From late Middle English infamie, from Old French infamie, from Latin īnfāmia (infamy), from īnfāmis (infamous), from in- (not) + fāma (fame, renown). Displaced native Old English unhlīsa (literally bad fame).


  • IPA(key): /ˈɪnfəmi/
  • (file)
  • Hyphenation: in‧fa‧my


infamy (countable and uncountable, plural infamies)

  1. The state of being infamous.
  2. A reputation as being evil.
    • December 8, 1941, President Franklin D. Roosevelt, Infamy Speech, [1]
      Yesterday, December seventh, 1941, a date which will live in infamy, the United States of America was suddenly and deliberately attacked by naval and air forces of the Empire of Japan.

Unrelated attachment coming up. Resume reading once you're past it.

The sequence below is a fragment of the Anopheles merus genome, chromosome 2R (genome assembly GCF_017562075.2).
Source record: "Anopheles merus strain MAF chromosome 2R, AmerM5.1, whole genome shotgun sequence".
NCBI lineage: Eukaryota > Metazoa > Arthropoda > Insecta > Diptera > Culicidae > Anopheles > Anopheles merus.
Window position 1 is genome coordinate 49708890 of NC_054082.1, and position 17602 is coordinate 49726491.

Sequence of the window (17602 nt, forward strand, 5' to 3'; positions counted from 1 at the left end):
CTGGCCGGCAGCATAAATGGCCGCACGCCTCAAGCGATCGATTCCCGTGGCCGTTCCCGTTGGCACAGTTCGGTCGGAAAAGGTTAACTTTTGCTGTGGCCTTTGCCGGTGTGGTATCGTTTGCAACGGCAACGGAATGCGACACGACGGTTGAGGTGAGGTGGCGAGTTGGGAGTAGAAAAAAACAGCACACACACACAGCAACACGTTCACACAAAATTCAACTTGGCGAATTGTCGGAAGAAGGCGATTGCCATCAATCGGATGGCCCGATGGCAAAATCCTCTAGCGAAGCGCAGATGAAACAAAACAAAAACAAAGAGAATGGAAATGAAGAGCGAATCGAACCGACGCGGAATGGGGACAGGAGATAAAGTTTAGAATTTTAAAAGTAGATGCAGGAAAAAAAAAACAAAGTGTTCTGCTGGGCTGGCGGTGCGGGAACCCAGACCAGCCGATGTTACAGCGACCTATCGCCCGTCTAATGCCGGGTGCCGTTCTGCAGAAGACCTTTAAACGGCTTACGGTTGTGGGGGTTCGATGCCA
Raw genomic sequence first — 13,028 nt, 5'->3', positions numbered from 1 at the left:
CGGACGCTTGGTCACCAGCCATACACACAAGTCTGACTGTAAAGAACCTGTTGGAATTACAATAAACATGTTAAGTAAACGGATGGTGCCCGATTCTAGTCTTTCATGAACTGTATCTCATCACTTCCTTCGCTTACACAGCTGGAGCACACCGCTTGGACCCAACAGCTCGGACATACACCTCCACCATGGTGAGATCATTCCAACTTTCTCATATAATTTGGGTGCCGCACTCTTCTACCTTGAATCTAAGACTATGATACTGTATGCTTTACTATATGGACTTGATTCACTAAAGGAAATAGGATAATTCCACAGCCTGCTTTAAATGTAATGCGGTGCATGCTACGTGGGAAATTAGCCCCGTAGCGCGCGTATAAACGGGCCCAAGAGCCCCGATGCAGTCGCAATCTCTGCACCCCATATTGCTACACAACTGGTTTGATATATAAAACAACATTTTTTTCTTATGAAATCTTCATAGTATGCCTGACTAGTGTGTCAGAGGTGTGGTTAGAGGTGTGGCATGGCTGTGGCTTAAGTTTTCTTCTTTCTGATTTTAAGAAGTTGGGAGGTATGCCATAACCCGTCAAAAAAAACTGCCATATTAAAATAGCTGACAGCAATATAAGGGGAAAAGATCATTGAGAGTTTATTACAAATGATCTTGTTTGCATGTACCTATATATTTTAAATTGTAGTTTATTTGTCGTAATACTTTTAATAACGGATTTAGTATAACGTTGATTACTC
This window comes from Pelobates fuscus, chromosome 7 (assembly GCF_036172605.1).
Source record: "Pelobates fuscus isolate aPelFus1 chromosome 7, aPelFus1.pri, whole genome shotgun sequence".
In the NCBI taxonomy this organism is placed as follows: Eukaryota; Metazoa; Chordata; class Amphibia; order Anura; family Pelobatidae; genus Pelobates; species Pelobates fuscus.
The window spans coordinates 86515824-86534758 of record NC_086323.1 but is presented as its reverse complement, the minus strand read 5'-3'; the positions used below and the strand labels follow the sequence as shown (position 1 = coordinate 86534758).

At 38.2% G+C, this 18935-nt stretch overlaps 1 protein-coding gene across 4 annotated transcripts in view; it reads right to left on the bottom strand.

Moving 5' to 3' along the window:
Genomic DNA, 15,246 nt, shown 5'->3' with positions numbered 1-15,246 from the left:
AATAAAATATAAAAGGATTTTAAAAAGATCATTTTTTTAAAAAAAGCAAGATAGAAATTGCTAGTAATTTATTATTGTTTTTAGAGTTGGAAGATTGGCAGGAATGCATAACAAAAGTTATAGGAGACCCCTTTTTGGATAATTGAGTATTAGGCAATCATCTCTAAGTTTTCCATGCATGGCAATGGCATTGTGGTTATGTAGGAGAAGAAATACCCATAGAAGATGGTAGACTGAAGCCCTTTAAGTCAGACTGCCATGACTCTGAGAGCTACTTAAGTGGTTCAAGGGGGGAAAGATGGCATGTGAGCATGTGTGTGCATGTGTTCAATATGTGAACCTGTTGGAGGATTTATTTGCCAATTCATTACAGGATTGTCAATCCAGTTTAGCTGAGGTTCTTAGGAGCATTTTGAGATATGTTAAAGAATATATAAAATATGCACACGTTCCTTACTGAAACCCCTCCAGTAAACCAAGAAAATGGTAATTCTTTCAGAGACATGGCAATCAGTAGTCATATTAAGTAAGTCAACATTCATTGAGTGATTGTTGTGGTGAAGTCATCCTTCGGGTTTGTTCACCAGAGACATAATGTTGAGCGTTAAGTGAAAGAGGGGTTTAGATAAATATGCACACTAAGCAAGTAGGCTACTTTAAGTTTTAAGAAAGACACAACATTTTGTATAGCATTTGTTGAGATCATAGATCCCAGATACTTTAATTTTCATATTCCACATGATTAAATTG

3. A reprehensible occurrence or situation.
  4. (law) A stigma attaching to a person's character that disqualifies them from being a witness.

Related termsEdit


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